§ 3.2 p.m.
§ LORD SHACKLETON
My Lords, in moving the Motion standing in my name on the Order Paper to suspend Standing Orders Nos. 35 and 41, I am aware that we do not always do this before the Whitsun Recess, though it has been done on three occasions since 1960. We managed this Session without the usual Easter suspension of Standing Orders, and we certainly do not envisage that it will be necessary to make any considerable use of the powers for which we are asking. If any noble Lord wishes to know in more detail why we are doing it, I shall be happy to answer, but the proposal I am making is not an unusual one. I beg to move.
Moved, That, until the Recess at Whit-sun, Standing Orders No. 35 (Arrangement of the Order Paper) and 41 (No two stages of a Bill to be taken on one day) be suspended and Government business do have, except with the consent of the Government, precedence over other business.—(Lord Shackleton.)
My Lords, I am glad to respond to the invitation which the noble Lord the Leader of the House has just given me. I agree that there are precedents for suspending Standing Orders before the Whitsun Recess, and the noble Lord has reminded us that this has occurred on three occasions since 1960. Nevertheless, it is something which 596 on the whole we wish to avoid, particularly when we know that we shall have to embark on a particularly heavy schedule. I would ask the noble Lord what is the reason which makes it particularly necessary for us to suspend Standing Orders on this occasion.
§ LORD SHACKLETON
My Lords, it was because I knew the noble Earl wanted to say something that I gave him that invitation. I should say that I do not see the connection between the suspension of Standing Orders and the fact that we are going to have a heavy session. This Motion is put down simply in order to enable certain Bills which can conveniently go through more than one stage on a particular day, to go through. Not only have Standing Orders been suspended three times since 1960, but there are probably about 15 other occasions when this was done in the four years before this Government came into office. Following our earlier discussion, I should like to make it clear that there is nothing sinister in this. The only items we have in mind are the possibility of the Industrial Expansion Bill, if there are no Amendments tabled on Report—a matter which naturally I would want to discuss with the noble Lords concerned—and the deep regard which we have for the Maintenance Orders Bill, which I know the noble Baroness, Lady Emmet of Amberley, is anxious to get through before Whitsun.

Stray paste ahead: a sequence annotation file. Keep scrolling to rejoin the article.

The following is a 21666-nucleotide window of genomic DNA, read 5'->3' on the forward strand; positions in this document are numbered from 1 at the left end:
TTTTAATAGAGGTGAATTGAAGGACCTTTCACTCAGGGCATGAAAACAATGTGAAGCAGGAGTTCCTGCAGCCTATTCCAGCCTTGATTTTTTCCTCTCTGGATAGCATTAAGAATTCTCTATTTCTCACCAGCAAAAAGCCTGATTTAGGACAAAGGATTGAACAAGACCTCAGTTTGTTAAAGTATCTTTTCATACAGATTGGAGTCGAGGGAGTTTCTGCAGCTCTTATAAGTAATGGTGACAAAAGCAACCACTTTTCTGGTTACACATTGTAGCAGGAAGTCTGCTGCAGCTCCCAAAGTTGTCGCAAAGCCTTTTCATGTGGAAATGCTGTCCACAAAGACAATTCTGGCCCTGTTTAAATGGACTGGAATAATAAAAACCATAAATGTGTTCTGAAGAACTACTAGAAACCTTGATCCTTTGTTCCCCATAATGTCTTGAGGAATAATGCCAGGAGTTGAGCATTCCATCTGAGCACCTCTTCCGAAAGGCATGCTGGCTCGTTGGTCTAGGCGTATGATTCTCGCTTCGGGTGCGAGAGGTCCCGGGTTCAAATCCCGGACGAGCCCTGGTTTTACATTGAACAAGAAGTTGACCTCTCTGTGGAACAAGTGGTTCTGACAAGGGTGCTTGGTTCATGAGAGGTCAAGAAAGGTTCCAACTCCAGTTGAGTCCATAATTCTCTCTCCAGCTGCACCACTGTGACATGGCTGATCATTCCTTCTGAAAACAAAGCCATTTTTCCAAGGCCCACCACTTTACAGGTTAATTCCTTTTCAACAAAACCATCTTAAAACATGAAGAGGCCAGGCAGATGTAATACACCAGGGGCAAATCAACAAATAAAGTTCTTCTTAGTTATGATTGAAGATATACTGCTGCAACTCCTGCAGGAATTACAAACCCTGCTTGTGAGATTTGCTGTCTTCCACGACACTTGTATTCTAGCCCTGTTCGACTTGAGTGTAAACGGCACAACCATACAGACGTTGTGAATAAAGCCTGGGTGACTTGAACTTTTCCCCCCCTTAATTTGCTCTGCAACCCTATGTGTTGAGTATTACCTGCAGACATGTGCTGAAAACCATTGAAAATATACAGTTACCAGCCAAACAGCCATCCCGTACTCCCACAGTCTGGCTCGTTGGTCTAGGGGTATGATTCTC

§ LORD ALPORT
My Lords, the noble Lord said that all that is effected by this Motion is that more than one stage of a Bill can be taken in one day, but does it not mean also that Government business will have precedence over any other business, which presumably means the removal of the right of private Members of your Lordships' House to put down business which takes precedence of any other business not put down before it on the day in question? In those circumstances it is removing a right, and some reason should be given by the noble Lord the Leader of the House why it is necessary to do this abnormally early. Many of us who have an interest in putting down Questions and taking part in the business of the House on an independent basis are thus deprived of any opportunity we should have for carrying out that role.
§ LORD SHACKLETON
My Lords, in these matters, as I think the noble Lord will agree, my noble friend makes the best efforts he can, but it is quite customary to move this Motion. It may be unlikely that we shall want to do this with regard to Government business, but there are certain Bills that come to a climax at a certain stage and we might have to fit in with the timetable of another place. Without this power we should find ourselves in an inflexible situation. This gives the Government the flexibility which previous Governments have asked for in these circumstances. The noble Lord is perfectly right to draw your Lordships' attention to the point, but I must admit that I had the noble Baroness more in mind than the Government's interest.
§ On Question, Motion agreed to.